Colorectal cancer often has no symptoms. When symptoms do occur they may include blood in or on the stool, change in bowel habits, stools that are narrower than usual, general stomach discomfort (bloating, fullness, and/or cramps), vomiting, diarrhea, constipation, or feeling that the bowel does not empty completely, frequent gas pains, weight loss for no apparent reason, rectal bleeding and constant tiredness.

Risk Factors

  • Increasing age (it is most common in people over age 50)
  • High-fat, high-calorie and low-fiber diets
  • Having certain types of polyps (benign growths) develop in the colon or rectum
  • Ulcerative colitis (a condition that causes inflammation of the lining of the colon)
  • Genetics – inherited genes that increase your risk
  • Women with a history of ovarian, uterine or breast cancer
  • First-degree relatives (parents, siblings, children) who have had colorectal cancer
  • Smoking
  • Large alcohol consumption
  • Lack of physical activity

Get Regular Screenings

The following screenings can help reduce your risk:

  • Annual fecal occult screenings to detect the presence of hidden blood in the stool beginning at age 40
  • A flexible sigmoidoscopy test is recommended every five years. This test checks the rectum and lower colon only.
  • A colonoscopy, which checks the whole colon and rectum, is recommended for those age 50 and older every ten years

Everyone should have regular colorectal cancer screening beginning at age 40 with a yearly fecal occult blood test. This test includes a digital rectal exam and collection of a small amount of stool to be checked for signs of blood. Blood in the stool may be due to hemorrhoids or other anal problems, but it is also a sign of a bleeding polyp or colorectal cancer. You should not assume that blood in the stool is due to an anal problem until the possibility of a cancer has been evaluated. Unfortunately, only about 50 percent of colorectal cancers are found this way because not all cancers bleed early on.

Starting at age 50, you should have a full evaluation of the colon with either a colonoscopy or a sigmoidoscopy and radiologic test such as barium enema or colonography (virtual colonoscopy). Although the x-ray studies are useful, they are not as accurate as colonoscopy which allows a physician to view the entire colon. Also, polyps (precancerous growths) often can be removed during the colonoscopy procedure. Most can be performed on an outpatient basis with little discomfort. This should be repeated every 5 to 10 years and more often if you develop symptoms or have a personal or family history of colorectal cancer or colorectal polyps.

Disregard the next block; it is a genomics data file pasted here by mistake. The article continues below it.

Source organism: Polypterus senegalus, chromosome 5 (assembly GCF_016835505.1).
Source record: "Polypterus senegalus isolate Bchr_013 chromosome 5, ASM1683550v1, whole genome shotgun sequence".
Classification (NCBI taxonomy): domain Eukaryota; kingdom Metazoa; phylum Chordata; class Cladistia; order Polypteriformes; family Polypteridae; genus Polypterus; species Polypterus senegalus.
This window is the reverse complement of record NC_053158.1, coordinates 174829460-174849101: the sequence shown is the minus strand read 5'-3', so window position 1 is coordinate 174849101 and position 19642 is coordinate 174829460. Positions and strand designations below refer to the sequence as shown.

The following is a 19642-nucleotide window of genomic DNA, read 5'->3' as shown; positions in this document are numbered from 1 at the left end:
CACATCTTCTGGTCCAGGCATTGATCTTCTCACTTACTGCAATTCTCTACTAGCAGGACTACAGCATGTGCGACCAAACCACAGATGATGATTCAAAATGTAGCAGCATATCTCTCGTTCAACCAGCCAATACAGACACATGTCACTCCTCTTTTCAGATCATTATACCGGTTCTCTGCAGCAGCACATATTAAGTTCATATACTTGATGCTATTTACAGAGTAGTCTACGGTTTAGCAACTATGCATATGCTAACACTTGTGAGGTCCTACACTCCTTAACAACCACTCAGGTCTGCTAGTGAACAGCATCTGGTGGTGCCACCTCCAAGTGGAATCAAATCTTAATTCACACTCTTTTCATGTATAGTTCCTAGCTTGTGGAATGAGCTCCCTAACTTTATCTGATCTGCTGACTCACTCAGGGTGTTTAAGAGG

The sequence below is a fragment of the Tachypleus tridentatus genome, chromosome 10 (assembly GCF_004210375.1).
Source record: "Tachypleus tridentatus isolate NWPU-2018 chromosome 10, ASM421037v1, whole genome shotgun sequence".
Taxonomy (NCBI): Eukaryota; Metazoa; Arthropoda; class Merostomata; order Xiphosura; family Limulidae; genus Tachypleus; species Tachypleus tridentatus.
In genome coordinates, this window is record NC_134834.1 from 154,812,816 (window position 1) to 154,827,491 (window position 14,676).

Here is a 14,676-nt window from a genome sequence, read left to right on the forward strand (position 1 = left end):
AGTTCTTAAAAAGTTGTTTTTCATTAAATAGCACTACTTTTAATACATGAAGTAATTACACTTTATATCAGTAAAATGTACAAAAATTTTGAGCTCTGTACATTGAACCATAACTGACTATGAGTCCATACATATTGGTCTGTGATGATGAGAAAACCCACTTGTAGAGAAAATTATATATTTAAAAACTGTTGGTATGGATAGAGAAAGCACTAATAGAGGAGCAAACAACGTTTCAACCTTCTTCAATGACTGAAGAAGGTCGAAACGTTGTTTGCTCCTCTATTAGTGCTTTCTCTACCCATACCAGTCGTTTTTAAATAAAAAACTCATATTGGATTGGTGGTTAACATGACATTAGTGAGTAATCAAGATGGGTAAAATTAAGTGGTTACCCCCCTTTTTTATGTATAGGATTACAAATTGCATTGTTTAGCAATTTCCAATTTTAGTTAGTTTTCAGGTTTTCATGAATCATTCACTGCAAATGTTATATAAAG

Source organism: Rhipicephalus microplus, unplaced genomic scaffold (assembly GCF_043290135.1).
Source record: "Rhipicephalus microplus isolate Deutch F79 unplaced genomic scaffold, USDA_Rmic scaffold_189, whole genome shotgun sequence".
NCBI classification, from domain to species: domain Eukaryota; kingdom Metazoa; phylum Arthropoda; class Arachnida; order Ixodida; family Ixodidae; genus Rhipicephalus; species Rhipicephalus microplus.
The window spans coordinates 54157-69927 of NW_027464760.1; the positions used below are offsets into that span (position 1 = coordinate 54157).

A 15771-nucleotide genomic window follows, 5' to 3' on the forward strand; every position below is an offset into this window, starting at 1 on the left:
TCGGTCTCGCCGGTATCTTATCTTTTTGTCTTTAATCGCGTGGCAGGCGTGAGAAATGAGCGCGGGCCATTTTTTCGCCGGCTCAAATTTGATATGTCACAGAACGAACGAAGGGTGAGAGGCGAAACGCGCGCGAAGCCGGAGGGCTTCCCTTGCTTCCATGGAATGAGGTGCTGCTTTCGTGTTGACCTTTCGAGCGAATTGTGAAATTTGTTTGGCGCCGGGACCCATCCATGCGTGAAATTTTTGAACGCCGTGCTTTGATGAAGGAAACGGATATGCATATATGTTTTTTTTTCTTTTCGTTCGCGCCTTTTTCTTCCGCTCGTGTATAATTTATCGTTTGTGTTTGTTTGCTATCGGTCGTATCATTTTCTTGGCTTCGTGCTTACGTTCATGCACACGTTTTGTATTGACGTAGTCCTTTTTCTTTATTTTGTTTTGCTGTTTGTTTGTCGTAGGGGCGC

If you have risk factors for colorectal cancer, such as a personal history or family history of colorectal or other cancers or inflammatory bowel disease, you should talk to your doctor about earlier and/or more frequent screening.

Medicare Part B covers colorectal cancer screenings for men and women over age 50. Medicare covers a sigmoidoscopy once every 48 months. If you are ‘at risk' for colon cancer Medicare covers a colonoscopy once every 24 months with a prescription from your doctor. If you have a managed care plan (HMO) check as to whether or not it covers colorectal screenings.

Lifestyle Changes

  • Healthy diet – Eating between 25 to 30 grams of fiber each day is a good way to keep your digestive system healthy. Dietary fiber comes from eating fruits, vegetables, whole grain breads and cereals, nuts and beans. Low-fat foods and those rich with folate, such as leafy green vegetables are especially important. Maintaining a healthy weight is important too. Carrying extra pounds around the midsection can put you at a higher risk.
  • Exercise – Exercising for at least 20 minutes three to four days each week or moderate exercise such as walking, gardening or climbing steps may help reduce your risk.
  • Reduce alcohol and eliminate tobacco use – If you use alcohol, do so only in moderation. Smoking puts you at high risk for lung, vascular and heart problems and for many types of cancer including lung and colorectal. The best preventative approach is to stop smoking and get recommended screening.
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